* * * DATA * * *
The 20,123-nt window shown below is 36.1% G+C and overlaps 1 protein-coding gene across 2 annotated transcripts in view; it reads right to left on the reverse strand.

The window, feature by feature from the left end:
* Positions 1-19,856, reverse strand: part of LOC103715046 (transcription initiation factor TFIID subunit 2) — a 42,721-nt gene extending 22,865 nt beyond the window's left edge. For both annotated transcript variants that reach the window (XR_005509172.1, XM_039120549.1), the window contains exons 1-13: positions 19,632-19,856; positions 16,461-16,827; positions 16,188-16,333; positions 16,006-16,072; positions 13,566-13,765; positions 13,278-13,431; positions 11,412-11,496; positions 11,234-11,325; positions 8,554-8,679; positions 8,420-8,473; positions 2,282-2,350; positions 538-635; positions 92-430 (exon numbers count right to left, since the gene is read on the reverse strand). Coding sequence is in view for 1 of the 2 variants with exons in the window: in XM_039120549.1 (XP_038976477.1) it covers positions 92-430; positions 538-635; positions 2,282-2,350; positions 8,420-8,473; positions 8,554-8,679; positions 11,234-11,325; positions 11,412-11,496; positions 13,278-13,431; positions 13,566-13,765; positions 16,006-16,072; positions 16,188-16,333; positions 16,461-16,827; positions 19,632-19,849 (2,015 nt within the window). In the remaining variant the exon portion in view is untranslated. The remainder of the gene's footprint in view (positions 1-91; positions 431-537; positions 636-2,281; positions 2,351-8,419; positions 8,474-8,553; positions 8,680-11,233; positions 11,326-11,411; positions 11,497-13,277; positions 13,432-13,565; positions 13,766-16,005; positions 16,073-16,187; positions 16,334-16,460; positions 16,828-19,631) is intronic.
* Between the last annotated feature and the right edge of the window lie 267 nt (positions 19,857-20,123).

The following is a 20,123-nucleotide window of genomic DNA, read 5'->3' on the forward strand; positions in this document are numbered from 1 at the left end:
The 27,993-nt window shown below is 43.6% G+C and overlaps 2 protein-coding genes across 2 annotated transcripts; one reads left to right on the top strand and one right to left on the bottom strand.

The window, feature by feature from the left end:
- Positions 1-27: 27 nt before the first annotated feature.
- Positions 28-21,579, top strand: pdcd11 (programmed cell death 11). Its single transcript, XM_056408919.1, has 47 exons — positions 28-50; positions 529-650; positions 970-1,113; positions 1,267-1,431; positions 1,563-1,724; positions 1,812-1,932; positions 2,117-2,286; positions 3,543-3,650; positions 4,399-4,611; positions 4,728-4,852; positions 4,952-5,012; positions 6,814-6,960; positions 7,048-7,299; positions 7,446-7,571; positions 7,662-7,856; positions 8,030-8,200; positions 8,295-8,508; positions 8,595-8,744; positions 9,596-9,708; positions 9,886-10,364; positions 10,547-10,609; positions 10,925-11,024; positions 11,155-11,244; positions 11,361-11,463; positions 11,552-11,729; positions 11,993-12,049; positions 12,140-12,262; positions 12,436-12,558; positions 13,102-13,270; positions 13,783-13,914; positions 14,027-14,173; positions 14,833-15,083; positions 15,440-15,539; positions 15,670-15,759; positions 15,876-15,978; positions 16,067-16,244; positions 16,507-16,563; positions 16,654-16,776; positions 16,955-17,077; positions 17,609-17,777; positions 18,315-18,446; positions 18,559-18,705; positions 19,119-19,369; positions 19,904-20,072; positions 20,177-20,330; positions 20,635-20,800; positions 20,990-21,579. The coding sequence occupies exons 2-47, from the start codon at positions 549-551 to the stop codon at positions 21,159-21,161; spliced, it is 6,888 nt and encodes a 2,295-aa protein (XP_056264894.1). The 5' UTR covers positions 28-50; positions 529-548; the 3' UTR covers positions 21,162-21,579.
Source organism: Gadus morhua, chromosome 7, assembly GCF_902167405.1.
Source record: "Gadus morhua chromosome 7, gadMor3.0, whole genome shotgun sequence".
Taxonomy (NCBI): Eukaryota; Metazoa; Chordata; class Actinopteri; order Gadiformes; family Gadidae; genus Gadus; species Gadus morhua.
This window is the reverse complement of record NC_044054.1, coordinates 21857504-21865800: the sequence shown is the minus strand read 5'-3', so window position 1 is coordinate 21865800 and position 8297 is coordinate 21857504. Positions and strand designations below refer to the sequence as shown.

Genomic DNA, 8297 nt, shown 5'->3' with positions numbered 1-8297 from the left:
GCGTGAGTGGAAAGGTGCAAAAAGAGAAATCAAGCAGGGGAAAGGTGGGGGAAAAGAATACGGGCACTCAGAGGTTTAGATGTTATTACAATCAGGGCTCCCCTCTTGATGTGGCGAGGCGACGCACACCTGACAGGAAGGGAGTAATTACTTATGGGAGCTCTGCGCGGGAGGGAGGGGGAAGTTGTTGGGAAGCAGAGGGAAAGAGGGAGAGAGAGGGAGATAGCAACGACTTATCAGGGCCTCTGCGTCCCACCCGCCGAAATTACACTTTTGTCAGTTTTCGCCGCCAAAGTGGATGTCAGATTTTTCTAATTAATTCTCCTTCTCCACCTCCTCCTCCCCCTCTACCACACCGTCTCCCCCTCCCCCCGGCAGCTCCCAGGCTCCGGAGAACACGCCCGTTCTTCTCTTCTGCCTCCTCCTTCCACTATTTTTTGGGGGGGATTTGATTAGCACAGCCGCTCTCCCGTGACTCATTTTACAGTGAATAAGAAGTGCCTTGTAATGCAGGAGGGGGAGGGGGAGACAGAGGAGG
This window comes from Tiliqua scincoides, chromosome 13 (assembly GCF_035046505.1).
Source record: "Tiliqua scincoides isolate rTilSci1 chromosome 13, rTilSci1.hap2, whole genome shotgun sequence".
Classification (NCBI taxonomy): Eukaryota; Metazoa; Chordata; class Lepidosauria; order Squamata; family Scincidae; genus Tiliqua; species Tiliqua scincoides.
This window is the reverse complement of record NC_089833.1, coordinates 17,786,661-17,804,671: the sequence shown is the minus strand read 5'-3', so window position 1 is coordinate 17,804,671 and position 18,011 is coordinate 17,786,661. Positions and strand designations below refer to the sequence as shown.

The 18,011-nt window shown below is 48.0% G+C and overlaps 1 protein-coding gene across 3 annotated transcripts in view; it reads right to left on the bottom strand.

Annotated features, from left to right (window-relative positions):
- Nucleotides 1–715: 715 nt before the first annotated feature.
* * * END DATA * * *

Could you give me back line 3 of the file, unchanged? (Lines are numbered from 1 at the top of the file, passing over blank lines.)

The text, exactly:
* Positions 1-19,856, reverse strand: part of LOC103715046 (transcription initiation factor TFIID subunit 2) — a 42,721-nt gene extending 22,865 nt beyond the window's left edge. For both annotated transcript variants that reach the window (XR_005509172.1, XM_039120549.1), the window contains exons 1-13: positions 19,632-19,856; positions 16,461-16,827; positions 16,188-16,333; positions 16,006-16,072; positions 13,566-13,765; positions 13,278-13,431; positions 11,412-11,496; positions 11,234-11,325; positions 8,554-8,679; positions 8,420-8,473; positions 2,282-2,350; positions 538-635; positions 92-430 (exon numbers count right to left, since the gene is read on the reverse strand). Coding sequence is in view for 1 of the 2 variants with exons in the window: in XM_039120549.1 (XP_038976477.1) it covers positions 92-430; positions 538-635; positions 2,282-2,350; positions 8,420-8,473; positions 8,554-8,679; positions 11,234-11,325; positions 11,412-11,496; positions 13,278-13,431; positions 13,566-13,765; positions 16,006-16,072; positions 16,188-16,333; positions 16,461-16,827; positions 19,632-19,849 (2,015 nt within the window). In the remaining variant the exon portion in view is untranslated. The remainder of the gene's footprint in view (positions 1-91; positions 431-537; positions 636-2,281; positions 2,351-8,419; positions 8,474-8,553; positions 8,680-11,233; positions 11,326-11,411; positions 11,497-13,277; positions 13,432-13,565; positions 13,766-16,005; positions 16,073-16,187; positions 16,334-16,460; positions 16,828-19,631) is intronic.